Twenty captive slaves were the first to arrive under British rule on August 20, 1619. Over the next century, more than 1 million slaves would be shipped from Africa.
In the late 1600s, word spread of a better life to the south. In 1687, The first “fugitives” escaped English plantations in the Carolinas and made it safely to St. Augustine.
By 1693, the Spanish strategically issued what appears to be the first civil rights legislation in the New World to counter British expansion. The Edict of 1693 stated any slaves fleeing from the British would be given sanctuary.
As a result, the first Underground Railroad was created and headed south, not north, like many believe. The gruesome path stretched 376 miles from Charleston to St. Augustine, but if slaves made it to the St. John’s River, they were considered free. Some even traveled from far away as New York in the 1700s. Anyone who arrived in St. Augustine was given sanctuary.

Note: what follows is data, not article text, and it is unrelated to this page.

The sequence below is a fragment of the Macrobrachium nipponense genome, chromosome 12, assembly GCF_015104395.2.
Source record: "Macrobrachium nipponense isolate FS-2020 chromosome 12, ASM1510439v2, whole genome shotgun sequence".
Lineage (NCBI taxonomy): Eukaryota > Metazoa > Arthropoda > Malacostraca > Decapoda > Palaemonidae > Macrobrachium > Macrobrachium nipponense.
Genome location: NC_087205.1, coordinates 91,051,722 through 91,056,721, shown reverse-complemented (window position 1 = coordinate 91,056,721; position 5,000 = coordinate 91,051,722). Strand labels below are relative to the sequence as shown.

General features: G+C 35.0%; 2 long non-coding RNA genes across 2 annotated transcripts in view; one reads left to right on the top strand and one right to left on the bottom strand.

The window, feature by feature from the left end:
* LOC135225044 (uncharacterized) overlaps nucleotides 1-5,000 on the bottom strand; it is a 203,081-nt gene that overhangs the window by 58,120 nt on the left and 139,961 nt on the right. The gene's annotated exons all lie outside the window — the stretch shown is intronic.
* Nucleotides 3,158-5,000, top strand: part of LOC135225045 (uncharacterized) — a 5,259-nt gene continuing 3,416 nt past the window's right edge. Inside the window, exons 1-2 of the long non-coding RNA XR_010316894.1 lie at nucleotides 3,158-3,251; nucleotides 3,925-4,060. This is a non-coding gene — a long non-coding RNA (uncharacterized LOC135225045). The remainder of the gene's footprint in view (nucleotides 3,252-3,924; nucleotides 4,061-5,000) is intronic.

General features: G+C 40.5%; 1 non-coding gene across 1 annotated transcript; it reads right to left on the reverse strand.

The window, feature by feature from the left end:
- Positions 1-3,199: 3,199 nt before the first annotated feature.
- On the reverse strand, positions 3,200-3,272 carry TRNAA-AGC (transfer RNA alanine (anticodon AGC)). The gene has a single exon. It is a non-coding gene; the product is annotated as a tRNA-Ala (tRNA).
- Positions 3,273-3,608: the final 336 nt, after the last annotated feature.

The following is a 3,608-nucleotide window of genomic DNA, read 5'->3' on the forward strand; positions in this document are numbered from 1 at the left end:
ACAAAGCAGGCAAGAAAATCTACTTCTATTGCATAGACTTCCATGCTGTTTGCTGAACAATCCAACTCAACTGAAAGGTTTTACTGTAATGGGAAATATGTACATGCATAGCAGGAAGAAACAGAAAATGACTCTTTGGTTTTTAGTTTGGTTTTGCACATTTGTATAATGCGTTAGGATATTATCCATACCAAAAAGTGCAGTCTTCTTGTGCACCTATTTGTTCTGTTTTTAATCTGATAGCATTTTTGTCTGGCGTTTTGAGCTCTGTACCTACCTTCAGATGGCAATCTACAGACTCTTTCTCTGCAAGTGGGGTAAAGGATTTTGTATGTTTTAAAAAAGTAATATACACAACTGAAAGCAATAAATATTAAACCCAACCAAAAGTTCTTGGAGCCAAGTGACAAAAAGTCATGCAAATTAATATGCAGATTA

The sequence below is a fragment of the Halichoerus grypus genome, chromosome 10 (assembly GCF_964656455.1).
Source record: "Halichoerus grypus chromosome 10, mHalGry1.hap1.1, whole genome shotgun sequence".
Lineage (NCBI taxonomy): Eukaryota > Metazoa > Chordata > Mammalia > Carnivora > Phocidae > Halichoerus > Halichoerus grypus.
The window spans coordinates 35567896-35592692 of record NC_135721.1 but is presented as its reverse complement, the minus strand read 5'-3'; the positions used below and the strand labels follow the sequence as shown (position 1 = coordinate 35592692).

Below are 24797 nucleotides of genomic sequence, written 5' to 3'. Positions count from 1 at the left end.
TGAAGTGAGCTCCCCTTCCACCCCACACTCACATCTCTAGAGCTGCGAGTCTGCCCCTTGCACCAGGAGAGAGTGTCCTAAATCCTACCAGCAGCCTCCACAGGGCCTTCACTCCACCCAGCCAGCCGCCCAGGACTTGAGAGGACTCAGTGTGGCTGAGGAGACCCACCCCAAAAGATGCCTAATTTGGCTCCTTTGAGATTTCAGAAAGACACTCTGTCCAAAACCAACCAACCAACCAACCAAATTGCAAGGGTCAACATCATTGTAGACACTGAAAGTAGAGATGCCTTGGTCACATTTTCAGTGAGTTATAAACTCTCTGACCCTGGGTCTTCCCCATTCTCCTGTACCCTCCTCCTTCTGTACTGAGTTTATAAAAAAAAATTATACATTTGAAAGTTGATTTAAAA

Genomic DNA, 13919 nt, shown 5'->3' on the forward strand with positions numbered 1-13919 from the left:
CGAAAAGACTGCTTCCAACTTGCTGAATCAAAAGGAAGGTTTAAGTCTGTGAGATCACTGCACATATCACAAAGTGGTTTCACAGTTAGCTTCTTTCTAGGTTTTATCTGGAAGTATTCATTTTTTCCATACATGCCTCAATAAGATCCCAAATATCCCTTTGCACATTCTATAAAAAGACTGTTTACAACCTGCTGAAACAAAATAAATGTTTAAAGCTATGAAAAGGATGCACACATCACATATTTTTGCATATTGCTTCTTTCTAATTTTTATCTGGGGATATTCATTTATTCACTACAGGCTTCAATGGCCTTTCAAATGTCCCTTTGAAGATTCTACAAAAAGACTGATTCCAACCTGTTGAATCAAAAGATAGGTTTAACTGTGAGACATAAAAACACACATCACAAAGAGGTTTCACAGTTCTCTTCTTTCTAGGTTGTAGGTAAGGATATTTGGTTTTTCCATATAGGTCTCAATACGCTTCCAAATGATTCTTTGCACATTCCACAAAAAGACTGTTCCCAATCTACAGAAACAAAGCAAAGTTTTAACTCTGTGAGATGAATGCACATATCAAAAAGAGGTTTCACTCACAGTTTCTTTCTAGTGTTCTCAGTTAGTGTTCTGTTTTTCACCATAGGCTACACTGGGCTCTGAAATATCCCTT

This eventually led to the first settlement of African descent in America built by the Spanish, Fort Mose. Continuing to face an advancing British expansion, the Florida governor created a quasi-freedom where arriving slaves could live under Spanish law if they became Catholic and served in the Army.
It’s not know how many people attempted the journey or how many failed.